TalentBin Pulls Together Talent Profiles To Make Sourcing A Snap

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May 18, 2012

TalentBin officially launched from private beta to public this week. The service, which bills itself as a talent search engine, said it “just turned the entire professional web into the largest talent sourcing database known to mankind with its public launch.”

If you’ll excuse the bravado, what TalentBin is trying to do is actually quite impressive and has leaped forward since I saw the beginnings of its private beta at the HR Technology Conference last October.

What it is trying to do is fairly simple: create a searchable database that merges information about a person from all over the web into a single profile so that recruiters can get all of the information about them in one, digestible place.

Pre-launch Reviews Were Strong

When TalentBin quietly went into private beta, several prominent folks got an opportunity to use the product hands-on. And the reviews from those people were strong.

Megan Hopkins wrote on SourceCon a few months ago that, “in the four months I’ve been using TalentBin, I’ve located, extended offers to, and hired nearly a half-dozen candidates (all top-notch engineering and design professionals) and my pipeline is robust with killer talent that will, at some point, be looking for a new company to join.” She adds, “In terms of time, it took me a fraction of the time it used to take me, allowing me to be so much more efficient and contribute more to my employer. And, it saved us money — the ultimate ROI.”

Irina Shamaeva wrote on her Boolean String blog last November, “TalentBin is one example of a sourcing product that has a potential to become the Dream Software.” She concluded, “if you have a sourcing budget, I do recommend checking TalentBin out.”

Profiles Built From 30+ Sources

In talking with TalentBin co-founder Peter Kazanjy, he said TalentBin has expanded its reach since its beta launch last year. “We’re now using over 30+ sources from the open web,” said Kazanjy by phone. “We’re going whole hog on creating an implicit database of potential candidates.”

Kazanjy explained that the implicit database it is building is better than competing search tools by LinkedIn or job boards because it takes in information people are creating elsewhere. He used the example of software engineers who may have a terrible LinkedIn profile and no (or a severely outdated) resume on a job board but have been active on Twitter or Quora or even specialty sites like GitHub or Stack Overflow. They use contextual clues from what the person tweets or works on based on less traditional sources of data and compile it all into a single profile.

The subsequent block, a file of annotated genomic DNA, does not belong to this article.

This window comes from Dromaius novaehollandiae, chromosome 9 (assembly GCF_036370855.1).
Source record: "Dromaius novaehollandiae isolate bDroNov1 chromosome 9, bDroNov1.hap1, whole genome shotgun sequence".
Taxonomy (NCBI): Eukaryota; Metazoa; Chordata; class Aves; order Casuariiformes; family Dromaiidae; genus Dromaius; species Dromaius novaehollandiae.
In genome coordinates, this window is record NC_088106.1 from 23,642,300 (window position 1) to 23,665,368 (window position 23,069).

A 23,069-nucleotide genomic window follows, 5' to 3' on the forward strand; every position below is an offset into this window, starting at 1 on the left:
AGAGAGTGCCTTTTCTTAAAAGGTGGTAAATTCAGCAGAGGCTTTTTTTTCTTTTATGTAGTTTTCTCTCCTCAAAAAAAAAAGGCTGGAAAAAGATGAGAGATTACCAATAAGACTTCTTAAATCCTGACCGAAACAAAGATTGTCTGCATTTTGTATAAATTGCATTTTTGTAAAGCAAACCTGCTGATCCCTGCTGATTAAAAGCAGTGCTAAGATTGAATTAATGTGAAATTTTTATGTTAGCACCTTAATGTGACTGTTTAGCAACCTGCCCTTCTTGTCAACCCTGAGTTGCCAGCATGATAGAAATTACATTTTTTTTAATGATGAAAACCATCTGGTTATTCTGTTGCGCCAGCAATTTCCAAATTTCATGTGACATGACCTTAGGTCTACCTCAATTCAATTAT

Like LinkedIn, the bigger your network, the better your reach will be. That’s why TalentBin focuses very heavily on having your co-workers connect to your TalentBin so you can search resumes from their networks.

Added Chrome Plugin and API Access

One of the things that launched with the move from private beta to public was the addition of a Google Chrome plugin that allows you to have easy access to the consolidated profiles TalentBin offers when you’re cruising social networks. As an example, if you bring up my Twitter profile and click on the TalentBin plugin, you’ll get this:

That has a link to all of my social profiles as well as my contributions on websites like SourceCon and ERE. And even with a basic account, you can find a lot of information about me (and potential ways of getting in touch as well).

Kazanjy also said his company also added API access to the platform for the public release. “One of the things we heard from our [beta] customers is that they would love it if this could be integrated into their ATS,” he said. “This is a first step.”

The product itself still has some rough edges. Most of my tech contacts are admittedly based in the Northwest and while I wouldn’t call it a representative sample, TalentBin didn’t have some of these people in their system. As Kazanjy said, “If you’re looking for someone in Iowa, you’re probably not going to find a lot right now.”

Indeed, it seems the further away you are from a technical background (or from Silicon Valley), the less chance there is that a profile will be in the system. He says they are continuing to expand the number of profiles but they started with technical talent since that’s where the greatest need is at right now.

Pricing is on a sort of seats-based, freemium model. Kazanjy said they are debuting with a $4,800 per seat/per year price point for the full version of the product. He said that’s about half of what LinkedIn Recruiter costs.

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